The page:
Fine Arts representation still unresolved

An attempt by the Concordia Student Union to fix the lack of Fine Arts representation on council fell flat last Wednesday when it was discovered that the solution in question would violate the union’s own bylaws.

Proposed by CSU President Schubert Laforest, who was absent from the meeting due to illness, the motion would have allowed student faculty associations to appoint a representative to council if both annual general elections and byelections passed but resulted in no student filling any of the seats reserved for that faculty. This was the case after byelections in November left all Fine Arts seats empty on council.

Despite having been checked beforehand by the policy committee and discussed with the Fine Arts Student Alliance executives (some of whom attended the meeting on Wednesday), council quickly realized that the motion would be impossible to allow without violating bylaw 9.3.1 which states that vacant seats can only be filled through a byelection — a fact that left the FASA representatives unimpressed.

FASA VP clubs and services Erika Couto, who first brought the issue to light with a petition she brought to council following the November byelections, was not pleased that council shot down the proposed solution and then moved to suspend the issue indefinitely.

“We’re very angry,” she said. “This points to bigger problems within the CSU’s functioning.”

Couto also said that another byelection would have to be held to allow some Fine Arts representation on council or risk violating the CSU’s bylaws. Bylaw 6.2.1 states that council composition must consist of two representatives from each faculty.

Some councillors, such as Carlotta Longo, suggested that a byelection would be too expensive considering how little time there is left in the academic year.

After a fierce debate, council came to a motion that would allow three Fine Arts representatives to have ex-officio rights on council, which would allow them to sit in on closed sessions but not vote as council members do.

The motion will need to be voted on at the next FASA meeting before it can be accepted or declined.

Councillor Ramy Khoriaty told The Concordian that while the initial solution Laforest brought to council wasn’t viable, he considered the compromise to be the best possible solution.

“We’re having a lot of issues with councillors and executives not knowing the standing regulations properly. It was a mistake for [Laforest] to put forward a motion that was against the standing regulations, but I’m sure that he didn’t know that it was,” Khoriaty said. “The solution that we introduced after was a reasonable one. It was legal and in my opinion, it was the best that we can offer them.”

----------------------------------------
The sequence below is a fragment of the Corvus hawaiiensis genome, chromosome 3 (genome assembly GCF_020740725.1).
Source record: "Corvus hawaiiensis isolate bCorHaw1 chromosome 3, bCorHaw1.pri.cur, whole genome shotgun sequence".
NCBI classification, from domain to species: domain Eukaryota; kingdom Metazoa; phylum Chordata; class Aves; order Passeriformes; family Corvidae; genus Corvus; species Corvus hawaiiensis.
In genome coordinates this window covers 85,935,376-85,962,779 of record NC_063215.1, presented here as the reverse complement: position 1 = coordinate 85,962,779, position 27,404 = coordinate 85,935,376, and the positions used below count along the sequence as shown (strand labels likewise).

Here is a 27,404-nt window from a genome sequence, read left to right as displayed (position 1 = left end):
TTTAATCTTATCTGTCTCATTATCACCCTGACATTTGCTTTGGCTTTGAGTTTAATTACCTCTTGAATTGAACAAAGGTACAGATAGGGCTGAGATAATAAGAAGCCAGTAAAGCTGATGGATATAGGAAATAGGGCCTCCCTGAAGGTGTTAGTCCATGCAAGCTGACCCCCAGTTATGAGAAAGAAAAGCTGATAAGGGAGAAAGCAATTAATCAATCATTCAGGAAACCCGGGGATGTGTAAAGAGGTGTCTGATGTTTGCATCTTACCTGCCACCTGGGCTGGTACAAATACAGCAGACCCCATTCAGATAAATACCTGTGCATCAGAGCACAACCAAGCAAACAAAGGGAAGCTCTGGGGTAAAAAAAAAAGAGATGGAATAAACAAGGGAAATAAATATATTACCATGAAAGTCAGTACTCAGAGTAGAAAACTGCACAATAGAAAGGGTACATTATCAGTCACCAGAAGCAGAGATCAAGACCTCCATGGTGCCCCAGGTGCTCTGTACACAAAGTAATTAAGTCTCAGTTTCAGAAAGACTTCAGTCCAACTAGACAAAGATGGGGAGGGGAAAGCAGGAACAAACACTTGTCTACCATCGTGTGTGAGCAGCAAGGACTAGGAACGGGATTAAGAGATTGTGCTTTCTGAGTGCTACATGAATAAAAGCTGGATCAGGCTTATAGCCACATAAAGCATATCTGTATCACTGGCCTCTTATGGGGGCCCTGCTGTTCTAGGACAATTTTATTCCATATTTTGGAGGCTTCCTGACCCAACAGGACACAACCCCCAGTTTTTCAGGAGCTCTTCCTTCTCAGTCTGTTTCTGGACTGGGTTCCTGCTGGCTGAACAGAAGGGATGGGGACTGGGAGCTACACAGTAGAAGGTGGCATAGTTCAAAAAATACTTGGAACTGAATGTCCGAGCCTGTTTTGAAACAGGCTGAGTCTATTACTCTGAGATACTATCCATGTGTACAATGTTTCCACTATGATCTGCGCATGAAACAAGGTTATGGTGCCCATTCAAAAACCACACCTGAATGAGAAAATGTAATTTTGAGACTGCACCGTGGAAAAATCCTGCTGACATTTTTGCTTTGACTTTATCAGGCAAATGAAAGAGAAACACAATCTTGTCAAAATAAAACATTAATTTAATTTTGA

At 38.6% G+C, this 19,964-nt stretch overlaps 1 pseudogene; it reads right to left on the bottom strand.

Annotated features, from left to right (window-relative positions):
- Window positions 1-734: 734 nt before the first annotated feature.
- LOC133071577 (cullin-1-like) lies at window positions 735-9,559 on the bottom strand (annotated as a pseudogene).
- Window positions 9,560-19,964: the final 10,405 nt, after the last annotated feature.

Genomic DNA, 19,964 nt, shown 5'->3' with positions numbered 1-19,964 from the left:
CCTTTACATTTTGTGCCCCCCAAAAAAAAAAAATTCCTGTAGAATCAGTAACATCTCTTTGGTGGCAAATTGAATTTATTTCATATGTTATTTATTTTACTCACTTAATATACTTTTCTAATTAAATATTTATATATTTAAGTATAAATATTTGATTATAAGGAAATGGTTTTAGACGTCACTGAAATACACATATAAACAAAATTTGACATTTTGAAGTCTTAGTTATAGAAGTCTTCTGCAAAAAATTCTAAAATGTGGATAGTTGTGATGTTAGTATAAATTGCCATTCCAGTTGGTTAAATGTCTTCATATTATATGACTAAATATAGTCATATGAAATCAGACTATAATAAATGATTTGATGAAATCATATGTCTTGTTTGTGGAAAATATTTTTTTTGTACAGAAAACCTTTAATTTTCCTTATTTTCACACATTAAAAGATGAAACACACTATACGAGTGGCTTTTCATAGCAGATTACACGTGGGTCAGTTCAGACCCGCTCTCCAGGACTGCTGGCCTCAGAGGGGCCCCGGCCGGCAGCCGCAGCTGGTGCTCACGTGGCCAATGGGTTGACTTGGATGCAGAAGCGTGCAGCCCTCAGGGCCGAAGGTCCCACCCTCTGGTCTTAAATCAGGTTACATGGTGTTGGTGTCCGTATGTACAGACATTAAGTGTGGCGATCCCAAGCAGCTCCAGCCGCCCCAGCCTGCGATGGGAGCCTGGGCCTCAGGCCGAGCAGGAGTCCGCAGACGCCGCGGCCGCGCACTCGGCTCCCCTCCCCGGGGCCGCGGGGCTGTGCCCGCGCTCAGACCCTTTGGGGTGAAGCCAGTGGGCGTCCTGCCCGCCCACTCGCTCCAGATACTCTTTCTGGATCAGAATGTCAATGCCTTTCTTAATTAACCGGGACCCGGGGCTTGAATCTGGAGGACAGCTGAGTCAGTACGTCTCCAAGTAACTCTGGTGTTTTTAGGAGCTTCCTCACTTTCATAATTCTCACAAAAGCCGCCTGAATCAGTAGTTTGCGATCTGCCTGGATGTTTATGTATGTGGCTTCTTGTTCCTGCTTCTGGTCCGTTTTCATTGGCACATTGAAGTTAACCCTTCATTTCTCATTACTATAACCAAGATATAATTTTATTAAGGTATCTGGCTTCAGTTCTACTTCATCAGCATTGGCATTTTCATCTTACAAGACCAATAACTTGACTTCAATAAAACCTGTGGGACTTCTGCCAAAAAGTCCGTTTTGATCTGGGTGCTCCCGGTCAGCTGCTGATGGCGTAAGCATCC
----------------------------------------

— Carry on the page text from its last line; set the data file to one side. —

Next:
Khoriaty was also unhappy with the way that FASA approached the meeting, claiming that they blamed the CSU for the situation when it was caused by a lack of interest in the open position.

“I don’t know why people are so scared of saying it, but there was a position open, and nobody ran for it,” he said. “It’s true there were some problems with the other positions, but there was a position open. When it’s so important for them to have representation, somebody needs to run. If there was no position open I would totally understand, but there was a position open.”

In a statement to student media on monday, FASA VP Internal Communications Jessica Gilbert said that the solution proposed at council may not be a viable one.

“My personal understanding of policy is that by-laws cannot be changed in Council and therefore while this is a good idea for the future it does not fix the issue at hand,” she said.

Iain Meyer-Macaulay, a Fine Arts student who attended the meeting, said that overall he felt the meeting went as well as it could have, but that he was also disappointed with the outcome of Laforest’s motion.

“It is important to know the laws which govern your organization especially if you’re sitting at the top,” Meyer-Macaulay said. “When the resolution is presented, by proxy, and is illegal and impossible to implement, it sets a dangerous precedent. It also surprises me that it was the FASA reps who ended up bringing this up in council.”

Meyer-Macaulay also said that his expectations for the solution proposed to FASA were not high.

“The ghost seats are a compromise,” said Meyer-Macaulay. “They are a result of our original grievance falling on deaf ears, and a hasty ‘solution’ being pulled out of the tension in the air when we finally demanded some action out of the CSU in regards to our original grievance.”

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2 comments

  1. Re: Hardial :